Blackberries: Locally Grown
Relish Editor Jill Melton seeks out the freshest local berries in season.
This week, the newspaper featured new back-to-school products, one of which was a compass that fights germs. Apparently it's outfitted with an anti-microbial product on the spring that holds the two arms together. At the office, an antiseptic towelette dispenser was recently installed at the door to the restroom. Apparently it's not good enough to wash your hands—now you have to open the door with a paper towel so as not to touch it.
How does this relate to food? It's ironic the more we become a nation of germaphobes, the closer we want to eat to the farm. Unless you've been living under a rock, you know that the best food is that produced down the road, not plastic-wrapped and shipped from the opposite coast. Maybe we shouldn't worry so much about everything being packaged and uniform and unblemished, and think more about flavor and the source of our food.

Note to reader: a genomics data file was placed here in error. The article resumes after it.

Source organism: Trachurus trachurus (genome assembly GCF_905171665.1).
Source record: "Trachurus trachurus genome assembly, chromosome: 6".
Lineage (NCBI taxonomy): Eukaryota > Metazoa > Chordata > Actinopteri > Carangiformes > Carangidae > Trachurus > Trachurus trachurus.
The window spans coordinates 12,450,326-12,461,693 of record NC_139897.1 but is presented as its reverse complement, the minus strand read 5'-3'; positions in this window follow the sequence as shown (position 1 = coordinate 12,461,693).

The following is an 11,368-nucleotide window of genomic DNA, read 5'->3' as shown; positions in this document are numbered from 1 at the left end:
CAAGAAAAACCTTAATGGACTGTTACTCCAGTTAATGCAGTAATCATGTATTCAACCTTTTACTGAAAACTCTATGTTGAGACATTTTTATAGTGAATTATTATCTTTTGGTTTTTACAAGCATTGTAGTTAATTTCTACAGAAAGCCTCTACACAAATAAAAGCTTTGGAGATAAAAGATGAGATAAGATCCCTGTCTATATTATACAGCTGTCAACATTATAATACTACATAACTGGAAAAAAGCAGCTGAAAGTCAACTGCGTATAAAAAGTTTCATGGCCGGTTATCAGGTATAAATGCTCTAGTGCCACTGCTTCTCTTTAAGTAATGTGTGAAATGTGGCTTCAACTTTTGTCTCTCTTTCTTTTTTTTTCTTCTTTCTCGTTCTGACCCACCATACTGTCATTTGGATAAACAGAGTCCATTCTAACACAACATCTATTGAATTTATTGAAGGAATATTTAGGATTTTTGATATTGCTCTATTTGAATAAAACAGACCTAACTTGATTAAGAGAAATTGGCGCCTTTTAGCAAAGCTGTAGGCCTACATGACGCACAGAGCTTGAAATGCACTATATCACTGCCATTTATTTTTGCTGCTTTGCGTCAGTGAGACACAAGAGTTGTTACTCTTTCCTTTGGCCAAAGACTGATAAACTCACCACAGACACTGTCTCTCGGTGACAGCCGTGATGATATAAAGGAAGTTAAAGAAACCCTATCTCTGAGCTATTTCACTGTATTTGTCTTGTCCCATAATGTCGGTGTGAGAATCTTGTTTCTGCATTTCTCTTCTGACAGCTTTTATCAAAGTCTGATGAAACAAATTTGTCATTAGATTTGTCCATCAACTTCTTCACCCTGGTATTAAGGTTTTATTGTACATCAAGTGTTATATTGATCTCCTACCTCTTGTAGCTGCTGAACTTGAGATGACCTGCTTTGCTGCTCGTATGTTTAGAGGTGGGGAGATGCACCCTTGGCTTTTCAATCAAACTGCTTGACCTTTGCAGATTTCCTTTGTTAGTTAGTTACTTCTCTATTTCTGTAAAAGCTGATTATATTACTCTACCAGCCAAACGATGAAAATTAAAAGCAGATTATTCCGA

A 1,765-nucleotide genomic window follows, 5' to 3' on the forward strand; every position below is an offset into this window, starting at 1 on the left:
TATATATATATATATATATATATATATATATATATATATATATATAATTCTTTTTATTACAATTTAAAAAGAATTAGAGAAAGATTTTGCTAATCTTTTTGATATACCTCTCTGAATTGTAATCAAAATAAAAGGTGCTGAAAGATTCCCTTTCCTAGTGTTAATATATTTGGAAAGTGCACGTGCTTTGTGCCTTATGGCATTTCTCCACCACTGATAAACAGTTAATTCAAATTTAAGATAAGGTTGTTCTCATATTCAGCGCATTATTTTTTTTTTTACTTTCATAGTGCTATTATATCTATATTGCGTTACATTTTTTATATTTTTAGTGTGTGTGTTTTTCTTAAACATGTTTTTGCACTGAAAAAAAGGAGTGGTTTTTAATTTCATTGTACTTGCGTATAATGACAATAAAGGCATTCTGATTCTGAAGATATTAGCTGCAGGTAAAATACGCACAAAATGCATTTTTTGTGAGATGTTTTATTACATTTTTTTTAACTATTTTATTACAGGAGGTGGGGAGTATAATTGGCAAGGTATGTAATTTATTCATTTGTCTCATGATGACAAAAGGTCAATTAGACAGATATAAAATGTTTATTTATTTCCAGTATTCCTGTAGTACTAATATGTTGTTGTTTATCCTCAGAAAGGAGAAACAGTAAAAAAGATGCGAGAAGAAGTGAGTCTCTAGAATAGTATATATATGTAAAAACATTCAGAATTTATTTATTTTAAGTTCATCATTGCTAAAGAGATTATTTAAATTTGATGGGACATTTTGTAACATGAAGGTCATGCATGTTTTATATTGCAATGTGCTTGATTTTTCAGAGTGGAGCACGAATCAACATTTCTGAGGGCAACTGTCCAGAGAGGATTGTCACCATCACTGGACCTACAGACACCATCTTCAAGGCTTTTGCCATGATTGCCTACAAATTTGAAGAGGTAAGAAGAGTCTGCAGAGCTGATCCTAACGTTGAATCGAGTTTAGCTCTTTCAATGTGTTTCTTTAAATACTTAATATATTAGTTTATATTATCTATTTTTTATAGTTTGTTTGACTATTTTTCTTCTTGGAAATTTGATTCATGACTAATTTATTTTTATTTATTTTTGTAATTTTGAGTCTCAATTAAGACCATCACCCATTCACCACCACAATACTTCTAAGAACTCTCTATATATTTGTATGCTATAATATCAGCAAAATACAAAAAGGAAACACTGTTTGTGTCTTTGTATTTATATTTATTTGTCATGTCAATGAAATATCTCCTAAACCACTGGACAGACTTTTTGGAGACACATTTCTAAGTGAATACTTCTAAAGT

Leading me to blackberries. I've been buying them at a local produce stand a couple miles from the office. I pop over there at lunch and get what veggies I need for dinner. The blackberries are "from down the road," the owner tells me, and are in cardboard pints with no wrapping—making it easy for me to pop a couple in my mouth. There are usually a few small leaves and misshapen berries amidst the big plump ones, but who cares when they taste so good. So this week it's a celebration of blackberry recipes. Of course you can make it with berries purchased from the supermarket—just make sure you wash them first.
—By Jill Melton, Relish Editor
Not too sweet, these blackberry muffins have a rustic texture.
Use fresh blackberries in summer, or use frozen to make this soufflé an all-season dessert.